Is there a philosophy or an ideology that drives your material, both musically and lyrically? And how does it manifest itself in your compositions?
There is no philosophy or ideology behind N.K.V.D’s music. Each song is like a report, with no point of view. N.K.V.D. shows what can’t be hidden. All the themes we deal with are part of history. There is no imagination or no interpretation. Some listeners or reviewers misunderstand N.K.V.D. by claiming we are a NS or a communist band. But we are not. Freedom is the greatest quality of today’s worlds. We spoke about every sides of oppression, WW2, USSR, Islamism… There is no message behind N.K.V.D.
The band name is taken from the Stalin-era police organisation of the Soviet Union. What appealed to you to name the band after it and find inspiration for your music?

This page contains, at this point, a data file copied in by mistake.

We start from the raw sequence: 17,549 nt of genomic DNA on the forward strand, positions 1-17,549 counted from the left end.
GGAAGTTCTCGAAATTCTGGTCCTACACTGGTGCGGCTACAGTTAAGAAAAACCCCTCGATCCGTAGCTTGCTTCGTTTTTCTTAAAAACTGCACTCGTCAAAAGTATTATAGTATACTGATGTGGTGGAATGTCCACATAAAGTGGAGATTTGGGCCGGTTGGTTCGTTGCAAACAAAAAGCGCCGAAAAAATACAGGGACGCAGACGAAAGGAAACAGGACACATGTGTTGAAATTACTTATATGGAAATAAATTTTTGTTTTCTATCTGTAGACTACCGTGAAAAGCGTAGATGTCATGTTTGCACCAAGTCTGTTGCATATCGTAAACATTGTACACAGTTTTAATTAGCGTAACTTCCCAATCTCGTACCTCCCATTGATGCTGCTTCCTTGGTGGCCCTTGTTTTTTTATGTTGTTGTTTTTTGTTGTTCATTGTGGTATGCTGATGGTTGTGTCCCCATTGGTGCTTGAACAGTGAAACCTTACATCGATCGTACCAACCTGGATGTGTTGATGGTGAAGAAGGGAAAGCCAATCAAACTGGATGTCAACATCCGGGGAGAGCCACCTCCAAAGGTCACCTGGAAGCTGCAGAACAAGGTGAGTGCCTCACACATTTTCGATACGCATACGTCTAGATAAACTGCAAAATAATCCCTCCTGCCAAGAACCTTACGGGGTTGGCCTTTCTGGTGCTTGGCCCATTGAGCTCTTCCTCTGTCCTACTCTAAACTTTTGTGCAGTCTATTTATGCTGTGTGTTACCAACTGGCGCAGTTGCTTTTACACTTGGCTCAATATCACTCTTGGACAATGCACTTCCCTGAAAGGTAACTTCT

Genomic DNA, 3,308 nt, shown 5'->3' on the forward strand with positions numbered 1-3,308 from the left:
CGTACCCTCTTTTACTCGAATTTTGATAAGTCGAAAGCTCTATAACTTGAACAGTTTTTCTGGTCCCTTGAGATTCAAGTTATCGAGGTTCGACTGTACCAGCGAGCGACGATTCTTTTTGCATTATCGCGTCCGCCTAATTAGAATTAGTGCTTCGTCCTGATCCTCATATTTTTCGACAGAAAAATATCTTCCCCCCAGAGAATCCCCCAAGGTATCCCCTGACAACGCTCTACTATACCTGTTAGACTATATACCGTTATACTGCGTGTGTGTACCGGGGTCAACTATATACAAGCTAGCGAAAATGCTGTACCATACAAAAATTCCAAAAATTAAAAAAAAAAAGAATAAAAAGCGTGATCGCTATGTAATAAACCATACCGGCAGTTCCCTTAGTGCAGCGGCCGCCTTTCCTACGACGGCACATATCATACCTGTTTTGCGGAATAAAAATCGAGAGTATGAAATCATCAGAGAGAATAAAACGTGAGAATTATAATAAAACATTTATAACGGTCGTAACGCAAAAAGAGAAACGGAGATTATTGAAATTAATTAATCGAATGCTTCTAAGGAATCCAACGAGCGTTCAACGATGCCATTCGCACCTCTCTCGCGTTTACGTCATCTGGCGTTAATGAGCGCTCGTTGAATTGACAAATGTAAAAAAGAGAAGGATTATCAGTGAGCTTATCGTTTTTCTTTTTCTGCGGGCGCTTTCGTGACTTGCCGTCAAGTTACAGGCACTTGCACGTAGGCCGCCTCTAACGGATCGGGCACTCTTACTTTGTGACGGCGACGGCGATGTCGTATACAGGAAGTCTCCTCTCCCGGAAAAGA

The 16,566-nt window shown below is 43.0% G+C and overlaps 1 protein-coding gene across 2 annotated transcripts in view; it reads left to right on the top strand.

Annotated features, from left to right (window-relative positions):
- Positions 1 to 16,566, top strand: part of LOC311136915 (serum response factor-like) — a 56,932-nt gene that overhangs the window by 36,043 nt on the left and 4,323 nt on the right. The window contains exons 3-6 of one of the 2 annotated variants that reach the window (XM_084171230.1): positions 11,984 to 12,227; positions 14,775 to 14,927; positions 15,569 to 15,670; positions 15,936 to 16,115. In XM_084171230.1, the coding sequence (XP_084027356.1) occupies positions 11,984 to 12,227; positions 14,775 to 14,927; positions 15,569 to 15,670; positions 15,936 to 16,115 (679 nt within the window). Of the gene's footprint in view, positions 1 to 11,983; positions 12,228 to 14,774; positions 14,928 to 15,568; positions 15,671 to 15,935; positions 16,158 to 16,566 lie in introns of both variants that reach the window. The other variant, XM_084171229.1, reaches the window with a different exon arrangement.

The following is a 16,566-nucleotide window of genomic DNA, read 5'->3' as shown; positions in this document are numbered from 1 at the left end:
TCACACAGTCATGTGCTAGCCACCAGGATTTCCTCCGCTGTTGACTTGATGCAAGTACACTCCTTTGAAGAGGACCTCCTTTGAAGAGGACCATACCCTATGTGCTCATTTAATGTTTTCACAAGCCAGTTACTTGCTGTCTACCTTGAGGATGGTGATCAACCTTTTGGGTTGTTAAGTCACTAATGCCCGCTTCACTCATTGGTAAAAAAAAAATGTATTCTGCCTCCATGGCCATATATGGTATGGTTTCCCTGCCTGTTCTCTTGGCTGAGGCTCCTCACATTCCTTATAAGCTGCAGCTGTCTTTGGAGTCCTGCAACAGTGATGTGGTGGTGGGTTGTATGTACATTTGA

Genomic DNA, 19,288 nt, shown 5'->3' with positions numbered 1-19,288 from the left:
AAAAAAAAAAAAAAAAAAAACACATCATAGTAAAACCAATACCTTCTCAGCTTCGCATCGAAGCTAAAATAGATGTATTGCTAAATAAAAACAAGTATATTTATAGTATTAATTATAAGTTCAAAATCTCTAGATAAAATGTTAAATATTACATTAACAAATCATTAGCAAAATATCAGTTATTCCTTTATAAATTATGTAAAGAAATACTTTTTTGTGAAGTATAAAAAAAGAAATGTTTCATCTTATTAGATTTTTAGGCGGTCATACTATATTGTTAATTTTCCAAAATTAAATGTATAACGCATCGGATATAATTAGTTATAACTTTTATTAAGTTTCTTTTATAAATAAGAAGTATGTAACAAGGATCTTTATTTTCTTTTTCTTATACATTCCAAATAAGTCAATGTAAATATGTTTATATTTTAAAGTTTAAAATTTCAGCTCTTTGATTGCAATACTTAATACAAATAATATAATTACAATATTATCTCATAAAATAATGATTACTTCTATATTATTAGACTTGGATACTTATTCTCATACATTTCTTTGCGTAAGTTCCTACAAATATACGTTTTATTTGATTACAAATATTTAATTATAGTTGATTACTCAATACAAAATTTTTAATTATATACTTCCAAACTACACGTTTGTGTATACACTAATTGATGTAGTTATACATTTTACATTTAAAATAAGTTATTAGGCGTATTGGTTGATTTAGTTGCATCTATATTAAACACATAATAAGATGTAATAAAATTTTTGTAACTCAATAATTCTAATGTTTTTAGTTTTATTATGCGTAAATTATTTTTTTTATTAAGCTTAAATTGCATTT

I wanted N.K.V.D. to be based on real history and facts. And the word N.K.V.D. sounds cool. As it was a cruel historical organisation, we took its name. But I knew it would give me some problems on misunderstandings, and to close off any avenues, and it did. I am sure; I would have reached a higher level with a different name, and different themes. But on an artistic point of view, I never made any compromises, no restrictions, and I am proud of that. Concerning the music itself, I had the idea on how to sound for years, the only problem was to realise this. I played with guys for years, and never found skilled or motivated musicians, so I decided to do all by myself.
Can you tell us about the image on the album’s front cover? What does this figure represent and how does it relate to the album and the band?